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This study will compare the effectiveness of two programs designed to prevent depression in adolescents.
Major depression is one of the most common psychiatric disorders in adolescents. In many cases, the condition is recurrent and can result in serious psychological impairment. A high number of depressed adolescents never receive treatment; therefore, it is crucial to develop prevention programs for this disorder that are effective and can be easily disseminated. This study will evaluate and compare the effectiveness of cognitive behavior therapy (CBT) and supportive/expressive (S/E) therapy in preventing depressive symptoms in adolescents.
This study will last 2 years. Participants will be randomly assigned to receive six sessions of CBT, S/E therapy, or standard depression education over 2 years. The CBT intervention will focus on reducing negative thoughts and increasing engagement in pleasant activities. S/E therapy is designed to allow adolescents to express their negative emotions and talk about recent stressful events in a supportive environment of their peers. Surveys and psychiatric interviews will be completed by all participants and their parents at the beginning and the end of the study. The surveys and interviews will assess depressive symptoms.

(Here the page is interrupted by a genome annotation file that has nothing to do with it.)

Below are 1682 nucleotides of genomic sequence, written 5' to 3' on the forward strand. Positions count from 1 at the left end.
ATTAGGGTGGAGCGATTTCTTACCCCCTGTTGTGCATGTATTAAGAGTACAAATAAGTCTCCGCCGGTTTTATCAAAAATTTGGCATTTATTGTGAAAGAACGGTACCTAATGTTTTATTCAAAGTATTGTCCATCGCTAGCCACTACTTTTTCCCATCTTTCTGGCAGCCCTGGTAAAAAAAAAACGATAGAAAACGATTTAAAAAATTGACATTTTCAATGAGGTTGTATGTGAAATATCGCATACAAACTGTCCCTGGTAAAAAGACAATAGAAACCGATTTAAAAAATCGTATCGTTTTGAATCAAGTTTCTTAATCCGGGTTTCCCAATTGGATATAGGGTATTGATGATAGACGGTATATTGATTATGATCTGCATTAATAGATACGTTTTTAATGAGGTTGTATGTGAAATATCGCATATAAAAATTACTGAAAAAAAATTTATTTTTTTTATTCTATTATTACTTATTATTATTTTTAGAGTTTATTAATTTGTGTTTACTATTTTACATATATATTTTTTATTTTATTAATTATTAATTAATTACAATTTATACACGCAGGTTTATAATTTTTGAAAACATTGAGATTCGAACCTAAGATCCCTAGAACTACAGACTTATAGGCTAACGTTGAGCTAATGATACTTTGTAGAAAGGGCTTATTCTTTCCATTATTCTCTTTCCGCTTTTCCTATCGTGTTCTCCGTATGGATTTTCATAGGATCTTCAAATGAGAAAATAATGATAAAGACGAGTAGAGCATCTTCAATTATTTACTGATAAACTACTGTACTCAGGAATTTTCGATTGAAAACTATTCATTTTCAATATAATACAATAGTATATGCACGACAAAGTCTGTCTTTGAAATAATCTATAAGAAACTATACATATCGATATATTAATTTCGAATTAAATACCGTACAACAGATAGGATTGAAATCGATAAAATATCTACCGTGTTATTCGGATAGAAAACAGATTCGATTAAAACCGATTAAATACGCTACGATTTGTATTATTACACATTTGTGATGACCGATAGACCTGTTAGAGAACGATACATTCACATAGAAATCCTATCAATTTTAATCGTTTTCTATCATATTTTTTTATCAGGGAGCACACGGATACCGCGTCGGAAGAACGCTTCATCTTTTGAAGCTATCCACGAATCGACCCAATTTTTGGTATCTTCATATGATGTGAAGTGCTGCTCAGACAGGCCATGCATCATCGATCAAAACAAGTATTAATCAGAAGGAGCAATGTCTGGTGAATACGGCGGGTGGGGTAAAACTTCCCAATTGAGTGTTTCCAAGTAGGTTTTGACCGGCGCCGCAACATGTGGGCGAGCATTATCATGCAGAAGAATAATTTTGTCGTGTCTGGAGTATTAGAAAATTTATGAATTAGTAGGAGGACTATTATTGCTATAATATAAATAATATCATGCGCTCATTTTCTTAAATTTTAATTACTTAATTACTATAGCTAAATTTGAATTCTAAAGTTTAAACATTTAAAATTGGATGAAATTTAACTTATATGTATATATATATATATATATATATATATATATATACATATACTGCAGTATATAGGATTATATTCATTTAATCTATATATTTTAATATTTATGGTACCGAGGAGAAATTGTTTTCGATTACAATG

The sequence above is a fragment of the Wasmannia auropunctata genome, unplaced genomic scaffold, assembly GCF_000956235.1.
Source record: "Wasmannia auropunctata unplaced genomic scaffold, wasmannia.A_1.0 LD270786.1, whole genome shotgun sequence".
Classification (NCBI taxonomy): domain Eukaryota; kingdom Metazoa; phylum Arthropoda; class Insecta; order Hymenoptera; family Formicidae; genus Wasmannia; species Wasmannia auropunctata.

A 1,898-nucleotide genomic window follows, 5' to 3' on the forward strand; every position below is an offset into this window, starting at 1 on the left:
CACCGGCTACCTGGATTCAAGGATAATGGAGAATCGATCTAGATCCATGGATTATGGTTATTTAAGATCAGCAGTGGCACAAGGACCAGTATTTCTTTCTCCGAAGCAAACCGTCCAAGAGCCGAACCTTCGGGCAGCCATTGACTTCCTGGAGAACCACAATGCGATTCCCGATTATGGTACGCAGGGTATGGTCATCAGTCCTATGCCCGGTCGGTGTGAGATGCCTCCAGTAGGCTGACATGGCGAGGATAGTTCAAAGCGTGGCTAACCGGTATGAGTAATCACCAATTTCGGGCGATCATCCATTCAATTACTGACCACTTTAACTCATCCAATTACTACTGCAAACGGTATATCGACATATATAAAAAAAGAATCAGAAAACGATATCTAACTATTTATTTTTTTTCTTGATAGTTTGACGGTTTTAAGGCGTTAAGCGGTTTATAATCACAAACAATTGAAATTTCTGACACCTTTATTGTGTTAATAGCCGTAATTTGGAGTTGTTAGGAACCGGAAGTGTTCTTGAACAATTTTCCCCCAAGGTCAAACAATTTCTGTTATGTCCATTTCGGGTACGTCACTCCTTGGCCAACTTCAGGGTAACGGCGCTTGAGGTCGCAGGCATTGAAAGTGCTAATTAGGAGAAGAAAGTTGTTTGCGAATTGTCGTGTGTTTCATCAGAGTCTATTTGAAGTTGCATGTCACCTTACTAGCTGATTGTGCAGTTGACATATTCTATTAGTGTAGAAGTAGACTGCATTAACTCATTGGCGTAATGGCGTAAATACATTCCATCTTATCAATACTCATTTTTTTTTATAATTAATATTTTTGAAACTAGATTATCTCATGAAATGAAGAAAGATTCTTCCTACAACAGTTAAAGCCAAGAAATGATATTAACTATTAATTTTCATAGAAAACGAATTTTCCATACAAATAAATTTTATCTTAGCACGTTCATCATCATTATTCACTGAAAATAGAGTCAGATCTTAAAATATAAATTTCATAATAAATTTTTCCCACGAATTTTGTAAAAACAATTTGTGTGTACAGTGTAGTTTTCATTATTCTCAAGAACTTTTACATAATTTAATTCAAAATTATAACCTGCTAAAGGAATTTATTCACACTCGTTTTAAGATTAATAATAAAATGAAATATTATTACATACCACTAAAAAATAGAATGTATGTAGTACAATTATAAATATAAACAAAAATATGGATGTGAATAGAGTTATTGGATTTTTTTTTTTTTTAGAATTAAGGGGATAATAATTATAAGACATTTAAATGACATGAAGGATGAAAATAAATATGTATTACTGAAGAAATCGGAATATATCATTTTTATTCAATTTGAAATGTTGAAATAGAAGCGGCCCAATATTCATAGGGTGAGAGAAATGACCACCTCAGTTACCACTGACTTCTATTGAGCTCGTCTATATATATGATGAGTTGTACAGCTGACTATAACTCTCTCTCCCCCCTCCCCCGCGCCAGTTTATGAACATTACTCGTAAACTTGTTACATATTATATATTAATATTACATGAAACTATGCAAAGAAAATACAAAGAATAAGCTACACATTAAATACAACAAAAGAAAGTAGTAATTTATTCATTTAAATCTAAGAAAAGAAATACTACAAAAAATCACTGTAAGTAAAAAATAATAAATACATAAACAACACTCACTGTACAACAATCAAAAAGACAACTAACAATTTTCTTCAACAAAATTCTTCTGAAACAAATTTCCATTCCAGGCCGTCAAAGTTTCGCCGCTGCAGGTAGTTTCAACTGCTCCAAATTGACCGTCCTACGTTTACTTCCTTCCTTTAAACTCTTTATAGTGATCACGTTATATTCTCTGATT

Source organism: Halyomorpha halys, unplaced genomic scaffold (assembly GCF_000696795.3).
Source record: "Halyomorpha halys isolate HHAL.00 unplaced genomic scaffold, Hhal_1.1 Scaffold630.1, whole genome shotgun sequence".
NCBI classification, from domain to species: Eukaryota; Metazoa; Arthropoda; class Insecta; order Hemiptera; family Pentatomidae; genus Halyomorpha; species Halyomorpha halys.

Allocation: Randomized, Control: Active Control, Endpoint Classification: Efficacy Study, Intervention Model: Parallel Assignment, Masking: Open Label, Primary Purpose: Prevention
Cognitive behavior therapy (CBT), Supportive/expressive (S/E) therapy, Bibliotherapy
University of Texas at Austin
Active, not recruiting
National Institute of Mental Health (NIMH)
Published on BioPortfolio: 2014-08-27T03:50:21-0400
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The enhancement of physical, cognitive, emotional and social skills so an individual may participate in chosen activities. Recreational modalities are used in designed intervention strategies, incorporating individual's interests to make the therapy process meaningful and relevant.
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